Stephanie Oustalet and Montgomery Sutton in <em>Shakespeare in Love</em> at Shakespeare Dallas

Review: Shakespeare in Love | Shakespeare Dallas | Samuell-Grand Amphitheater

Summer Loving

Shakespeare Dallas' summer festival is off to a fine start with an adaptation of the film Shakespeare in Love.

published Wednesday, June 19, 2019

Photo: Linda Blase
Montgomery Sutton in Shakespeare in Love at Shakespeare Dallas


Dallas — Summer is for love stories, outdoor theater, and Shakespeare. So, why not combine all three into a romantic comedy performed outdoors, and better yet, choose something Shakespeare-flavored and based on a popular film to draw them in even more? This is just what Shakespeare Dallas does for its 48th season with its sparkling production of Shakespeare in Love, running in repertory with As You Like It.

You may recall the film of the same name released in 1998 when Gwyneth Paltrow was still universally loved, Joseph Fiennes was just Ralph’s younger brother, and Harvey Weinstein was merely a pushy, Oscar-hunting producer. Shakespeare in Love the movie, which won the 1998 Best Picture Oscar, looks at the writing and love life of William Shakespeare and was penned by Marc Norman and that darling of erudite drama, Tom Stoppard (they won the original screenwriting Oscar). English screenwriter Lee Hall — of the movies Billy Elliot and the forthcoming Cats, and the recent Rocketman — adapted the screenplay for the stage.

Executive and Artistic Director of Shakespeare Dallas, Raphael Parry, helms this production with deft touches of entertaining romance and nuance, which is a feat given the source material that can come off as too tongue-in-cheek and precious in the wrong hands. (The movie has since been maligned for winning the Oscar over the war films Saving Private Ryan and The Thin Red Line, both seen as superior filmmaking achievements.)

Photo: Linda Blase
Montgomery Sutton and Jeremiah Johnson in Shakespeare in Love at Shakespere Dallas

The play’s story is the same as the movie’s plot. Our hero is the lovelorn and lost Will Shakespeare (Montgomery Sutton) on the cusp of greatness — of whom a character remarks, “never heard of him.” He has promised scripts all over town with the title, Romeo and Ethel, the Pirate’s Daughter (a joke that still kills), yet he’s at an inspirational impasse. He meets his muse and potential lead in the theater-loving Viola de Lesseps (Stephanie Oustalet); however, she is forbidden to be an actor per the Elizabethan prohibition of women onstage. Much like many of Shakespeare’s plays, crossdressing, sex, sword fights, and forbidden love ensue to much hilarity and heartbreak.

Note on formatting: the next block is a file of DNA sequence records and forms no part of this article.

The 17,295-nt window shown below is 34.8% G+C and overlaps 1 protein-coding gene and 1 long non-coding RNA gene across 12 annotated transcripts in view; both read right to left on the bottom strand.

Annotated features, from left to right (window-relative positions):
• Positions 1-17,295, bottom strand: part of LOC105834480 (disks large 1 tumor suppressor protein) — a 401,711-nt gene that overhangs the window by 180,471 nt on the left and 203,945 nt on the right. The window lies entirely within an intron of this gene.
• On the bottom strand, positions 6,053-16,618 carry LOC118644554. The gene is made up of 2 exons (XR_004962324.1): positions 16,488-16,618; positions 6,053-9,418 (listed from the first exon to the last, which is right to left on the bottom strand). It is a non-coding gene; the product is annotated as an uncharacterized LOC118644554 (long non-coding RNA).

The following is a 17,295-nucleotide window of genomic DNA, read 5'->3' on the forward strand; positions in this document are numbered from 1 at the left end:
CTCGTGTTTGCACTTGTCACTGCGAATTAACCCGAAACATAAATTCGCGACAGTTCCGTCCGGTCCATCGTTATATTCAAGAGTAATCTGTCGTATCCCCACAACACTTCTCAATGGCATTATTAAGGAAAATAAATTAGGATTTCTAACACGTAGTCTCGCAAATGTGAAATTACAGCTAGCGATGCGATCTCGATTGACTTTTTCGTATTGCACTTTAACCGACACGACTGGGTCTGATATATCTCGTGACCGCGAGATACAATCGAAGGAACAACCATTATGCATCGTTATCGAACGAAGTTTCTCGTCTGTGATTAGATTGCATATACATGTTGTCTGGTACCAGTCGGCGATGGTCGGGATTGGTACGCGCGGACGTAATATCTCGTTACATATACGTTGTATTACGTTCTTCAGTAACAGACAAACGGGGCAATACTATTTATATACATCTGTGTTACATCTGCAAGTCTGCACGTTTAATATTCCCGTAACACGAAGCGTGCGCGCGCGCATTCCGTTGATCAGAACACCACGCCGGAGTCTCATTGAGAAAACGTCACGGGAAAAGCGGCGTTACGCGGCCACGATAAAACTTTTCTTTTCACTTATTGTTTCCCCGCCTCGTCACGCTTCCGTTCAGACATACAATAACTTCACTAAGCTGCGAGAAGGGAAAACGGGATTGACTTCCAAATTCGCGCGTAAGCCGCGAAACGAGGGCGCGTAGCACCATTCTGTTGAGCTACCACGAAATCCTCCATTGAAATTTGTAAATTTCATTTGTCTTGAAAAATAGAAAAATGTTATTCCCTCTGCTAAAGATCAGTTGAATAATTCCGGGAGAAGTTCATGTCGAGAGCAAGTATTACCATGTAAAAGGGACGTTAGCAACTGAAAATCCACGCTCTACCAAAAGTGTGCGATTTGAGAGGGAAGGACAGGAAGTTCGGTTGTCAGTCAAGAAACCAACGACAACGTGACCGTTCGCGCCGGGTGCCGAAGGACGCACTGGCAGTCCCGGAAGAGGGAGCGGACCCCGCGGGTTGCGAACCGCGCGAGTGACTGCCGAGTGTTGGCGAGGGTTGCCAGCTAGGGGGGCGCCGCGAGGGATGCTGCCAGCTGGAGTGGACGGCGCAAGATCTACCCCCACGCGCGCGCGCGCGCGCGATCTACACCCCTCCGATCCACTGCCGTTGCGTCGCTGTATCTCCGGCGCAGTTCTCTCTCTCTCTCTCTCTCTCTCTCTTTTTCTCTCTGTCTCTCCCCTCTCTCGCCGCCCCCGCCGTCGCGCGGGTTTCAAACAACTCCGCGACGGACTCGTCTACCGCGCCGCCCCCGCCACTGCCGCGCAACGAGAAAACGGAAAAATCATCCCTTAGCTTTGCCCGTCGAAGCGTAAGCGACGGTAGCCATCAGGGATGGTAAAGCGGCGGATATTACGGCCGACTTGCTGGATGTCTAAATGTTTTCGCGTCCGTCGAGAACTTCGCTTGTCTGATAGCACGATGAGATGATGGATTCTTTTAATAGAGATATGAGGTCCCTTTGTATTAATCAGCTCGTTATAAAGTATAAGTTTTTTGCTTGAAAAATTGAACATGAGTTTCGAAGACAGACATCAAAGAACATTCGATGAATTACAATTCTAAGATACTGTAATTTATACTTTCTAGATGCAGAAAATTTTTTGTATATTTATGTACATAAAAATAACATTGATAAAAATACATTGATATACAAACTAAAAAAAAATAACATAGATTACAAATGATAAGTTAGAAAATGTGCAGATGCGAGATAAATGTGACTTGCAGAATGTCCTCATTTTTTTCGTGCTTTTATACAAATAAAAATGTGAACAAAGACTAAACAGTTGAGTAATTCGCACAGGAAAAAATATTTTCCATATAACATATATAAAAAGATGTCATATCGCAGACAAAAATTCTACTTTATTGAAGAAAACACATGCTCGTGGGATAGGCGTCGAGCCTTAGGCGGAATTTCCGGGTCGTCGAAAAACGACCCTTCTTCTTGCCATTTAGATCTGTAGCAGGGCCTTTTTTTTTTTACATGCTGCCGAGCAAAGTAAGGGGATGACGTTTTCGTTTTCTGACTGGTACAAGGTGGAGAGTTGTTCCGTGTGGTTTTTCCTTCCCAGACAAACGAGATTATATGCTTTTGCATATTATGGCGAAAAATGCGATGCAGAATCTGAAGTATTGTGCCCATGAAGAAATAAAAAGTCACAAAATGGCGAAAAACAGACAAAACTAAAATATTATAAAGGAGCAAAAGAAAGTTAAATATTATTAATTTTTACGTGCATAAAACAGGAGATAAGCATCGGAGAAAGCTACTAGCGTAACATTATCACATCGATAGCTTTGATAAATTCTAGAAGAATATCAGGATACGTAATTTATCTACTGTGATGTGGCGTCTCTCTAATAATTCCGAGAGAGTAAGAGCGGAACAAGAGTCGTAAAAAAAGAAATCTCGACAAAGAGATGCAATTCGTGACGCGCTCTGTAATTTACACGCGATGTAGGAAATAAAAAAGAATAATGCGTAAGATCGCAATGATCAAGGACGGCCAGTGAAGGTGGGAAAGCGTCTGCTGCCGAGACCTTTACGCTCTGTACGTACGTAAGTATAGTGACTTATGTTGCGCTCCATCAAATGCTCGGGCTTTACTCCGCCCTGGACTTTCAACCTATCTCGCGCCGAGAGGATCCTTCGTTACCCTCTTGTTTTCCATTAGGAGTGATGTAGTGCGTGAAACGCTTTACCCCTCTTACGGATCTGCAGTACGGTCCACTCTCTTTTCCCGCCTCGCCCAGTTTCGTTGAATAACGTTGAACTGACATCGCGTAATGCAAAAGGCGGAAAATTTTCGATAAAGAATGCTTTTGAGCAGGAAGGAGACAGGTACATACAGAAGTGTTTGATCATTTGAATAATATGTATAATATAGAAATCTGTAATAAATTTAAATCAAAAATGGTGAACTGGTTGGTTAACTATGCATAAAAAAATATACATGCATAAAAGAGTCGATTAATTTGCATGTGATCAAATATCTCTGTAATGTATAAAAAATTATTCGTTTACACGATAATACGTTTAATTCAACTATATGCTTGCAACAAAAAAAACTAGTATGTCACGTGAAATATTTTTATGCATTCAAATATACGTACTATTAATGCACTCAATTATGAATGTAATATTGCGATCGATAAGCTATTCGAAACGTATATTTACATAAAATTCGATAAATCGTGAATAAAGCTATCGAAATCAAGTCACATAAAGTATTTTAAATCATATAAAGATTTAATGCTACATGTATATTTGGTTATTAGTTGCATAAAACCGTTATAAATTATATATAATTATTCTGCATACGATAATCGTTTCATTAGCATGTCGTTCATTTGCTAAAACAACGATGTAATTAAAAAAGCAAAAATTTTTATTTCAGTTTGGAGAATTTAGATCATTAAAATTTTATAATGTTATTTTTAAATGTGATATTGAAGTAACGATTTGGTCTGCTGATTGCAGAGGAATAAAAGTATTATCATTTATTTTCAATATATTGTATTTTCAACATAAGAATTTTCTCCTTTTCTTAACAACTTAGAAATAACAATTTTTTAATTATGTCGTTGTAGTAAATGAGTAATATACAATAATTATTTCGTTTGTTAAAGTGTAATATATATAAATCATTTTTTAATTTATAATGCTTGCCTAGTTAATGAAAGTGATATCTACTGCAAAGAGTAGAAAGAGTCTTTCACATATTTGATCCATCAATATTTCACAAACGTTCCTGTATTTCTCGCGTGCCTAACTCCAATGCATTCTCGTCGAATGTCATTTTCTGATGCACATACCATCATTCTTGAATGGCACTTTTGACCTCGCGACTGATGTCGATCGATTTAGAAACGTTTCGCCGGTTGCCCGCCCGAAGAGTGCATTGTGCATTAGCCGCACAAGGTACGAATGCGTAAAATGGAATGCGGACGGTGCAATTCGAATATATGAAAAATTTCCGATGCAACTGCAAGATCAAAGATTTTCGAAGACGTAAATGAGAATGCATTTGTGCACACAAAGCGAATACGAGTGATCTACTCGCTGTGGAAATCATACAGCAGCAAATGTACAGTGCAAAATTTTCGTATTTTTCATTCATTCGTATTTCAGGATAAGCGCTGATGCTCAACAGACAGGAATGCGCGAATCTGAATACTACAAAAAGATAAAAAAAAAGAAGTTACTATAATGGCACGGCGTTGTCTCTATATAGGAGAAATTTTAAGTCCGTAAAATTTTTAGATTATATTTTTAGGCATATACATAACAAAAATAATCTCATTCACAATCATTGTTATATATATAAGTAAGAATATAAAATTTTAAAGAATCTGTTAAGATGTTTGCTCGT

Parry’s production provides many sweet moments, overcoming opening-night traps such as the usual bugaboo of an intermittent sound system at the park (it did begin previews after the space was harmed by a devastating storm a few days earlier), and some overenthusiastic (drunk?) opening-night audience members hooting and hollering as if they were at a children’s puppet show (ah, summer outdoor Shakespeare). Chief among these moments are the “Shall I compare thee to a summer’s day?” sequence in which Viola reads the sonnet as a silent rehearsal for a nascent Romeo and Juliet happens in the background, and an ingenious bit of staging during the rowboat escape scene with beautiful singing (inspired music direction by Guilherme Almeida) as Romeo confesses his love to the disguised Viola.

The ensemble is strong from top to bottom, which can be hard to accomplish in outdoor summer theater with a large cast, with standouts Sutton, fully committed and believable as a dashing Will, and a refreshingly earnest Oustalet as Viola (Paltrow won the Best Actress Oscar in the role). Matt Holmes as Kit Marlowe is a tragic, golden genius, Ethan Armstrong’s creepy Webster is quite good, and Nicole Berastequi is a vision of imperial iciness as Queen Elizabeth (that role won Judi Dench a Best Supporting Actress Oscar, for just eight minutes of screen time). Jeremiah Johnson’s Ned Alleyn is a dashing capital-A Actor, and a gruff-voiced and always-energetic Steven Young as Burbage continues to command the stage no matter the part. And we can’t not mention the scene-stealing dog Spot (played by Jack Cale-McVay, pooch of actress Kateri Cale and Bob McVay).

Describing the business of theater, Henslowe (Michael Johnson) remarks that its “natural condition is one of insurmountable obstacles on the road of imminent disaster…but strangely enough, it all turns out well.” How good theater comes together has always been a bit of a “mystery.”

There must be something in the summer air.


» Read our interview with director Raphael Parry

» Shakespeare in Love runs in rotating repertory with As You Like It, which previews June 19 and 20, opens June 21 and repeats June 22. Beginning Sunday, June 23, the summer schedule is Shakespeare in Love on Tuesdays, Saturdays and Sundays through July 21; As You Like It is performed on Wednesdays, Thursdays and Fridays, through July 19. Junior Players presents Much Ado About Nothing from July 30 through Aug. 4. Curtain is 8:15 p.m. for every performance. Thanks For Reading

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Summer Loving
Shakespeare Dallas' summer festival is off to a fine start with an adaptation of the film Shakespeare in Love.
by M. Lance Lusk

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